“It has been increasingly more difficult with COVID for families to be supportive to loved ones when they are hospitalized on the Behavioral Health Unit,” said Robinson. “Families’ and loved ones’ support is so critical in the healing process, and the fact that this family was present and willing to take the time to travel to Ames and show up outside each day to have a ‘distance’ call with her was so helpful in her care.”
Rachel spent five days on the Behavioral Health Unit. The first night was tough, but a group of nurses helped get her settled in.
“All the nurses nurturing me made me really comfortable,” she said. “I could trust them and could tell they were looking out for me.”
The staff “were very good. They took great care of her,” said Anne. “They also did a good job of keeping us informed. We’d call in to talk to the nurse who would give us their take on how she was doing.”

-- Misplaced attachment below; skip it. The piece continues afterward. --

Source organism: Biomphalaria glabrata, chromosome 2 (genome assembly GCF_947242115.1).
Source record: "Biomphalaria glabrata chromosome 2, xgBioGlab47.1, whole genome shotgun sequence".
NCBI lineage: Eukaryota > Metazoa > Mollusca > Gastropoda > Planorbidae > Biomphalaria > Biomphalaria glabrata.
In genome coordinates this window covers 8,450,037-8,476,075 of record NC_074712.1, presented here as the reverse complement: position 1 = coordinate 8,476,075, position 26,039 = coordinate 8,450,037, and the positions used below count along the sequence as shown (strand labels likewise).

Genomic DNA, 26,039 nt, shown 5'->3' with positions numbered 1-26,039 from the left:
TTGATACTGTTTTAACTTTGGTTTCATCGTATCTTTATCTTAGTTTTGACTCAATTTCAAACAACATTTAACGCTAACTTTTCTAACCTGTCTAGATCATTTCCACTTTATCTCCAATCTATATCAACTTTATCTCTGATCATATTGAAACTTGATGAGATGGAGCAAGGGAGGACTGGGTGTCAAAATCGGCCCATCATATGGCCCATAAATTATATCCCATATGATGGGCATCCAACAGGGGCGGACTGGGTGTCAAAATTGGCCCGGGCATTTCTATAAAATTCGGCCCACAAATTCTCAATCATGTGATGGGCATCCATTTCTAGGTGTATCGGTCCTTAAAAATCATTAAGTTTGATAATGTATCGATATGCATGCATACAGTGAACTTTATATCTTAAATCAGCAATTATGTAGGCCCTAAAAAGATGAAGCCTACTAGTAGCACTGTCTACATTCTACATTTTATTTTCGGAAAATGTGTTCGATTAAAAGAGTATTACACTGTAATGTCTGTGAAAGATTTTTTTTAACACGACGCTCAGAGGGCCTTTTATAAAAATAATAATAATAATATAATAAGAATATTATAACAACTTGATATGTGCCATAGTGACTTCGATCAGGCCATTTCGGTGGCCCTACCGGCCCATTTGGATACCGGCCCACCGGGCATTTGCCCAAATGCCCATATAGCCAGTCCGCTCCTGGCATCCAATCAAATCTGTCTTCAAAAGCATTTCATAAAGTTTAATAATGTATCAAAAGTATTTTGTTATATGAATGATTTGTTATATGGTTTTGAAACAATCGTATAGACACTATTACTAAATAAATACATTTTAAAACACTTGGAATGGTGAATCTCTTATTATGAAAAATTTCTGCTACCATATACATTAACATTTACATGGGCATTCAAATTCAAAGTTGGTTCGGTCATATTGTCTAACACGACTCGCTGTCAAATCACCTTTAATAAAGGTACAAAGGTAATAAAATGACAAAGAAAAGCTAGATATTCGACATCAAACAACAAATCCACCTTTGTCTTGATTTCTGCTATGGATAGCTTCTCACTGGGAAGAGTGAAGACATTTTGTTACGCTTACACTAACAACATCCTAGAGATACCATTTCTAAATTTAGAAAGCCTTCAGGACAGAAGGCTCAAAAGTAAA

Rachel did group sessions and met one-on-one with Robinson—“I love Jody,” she said. Ever the high-performing student, she insisted on doing homework though wasn’t allowed a calculator.
“I gave the nurses hell because I wasn’t allowed to have a laptop or calculator and was doing calculus homework by hand,” she said.
Behavioral Health staff helped connect her to university officials so she could work out school matters. They referred her to an outpatient therapy service that she can use at home, on campus, and this summer when she does an internship out west. They also connected her with a nutritionist at Iowa State.
At school, she worked with her advisor to reduce her class load. It’s still challenging, but she has more time and energy to meet it. She quit some of her student clubs, and that boyfriend is history. She’s “super-stressed” sometimes and those dark thoughts still appear—just not as frequently. She’s got the coping skills and works on positive self-reinforcement to handle it now.
She admits that by not alerting her parents to her feelings, she never really gave them a chance to help her. Now, though, she feels validated and understood and supported.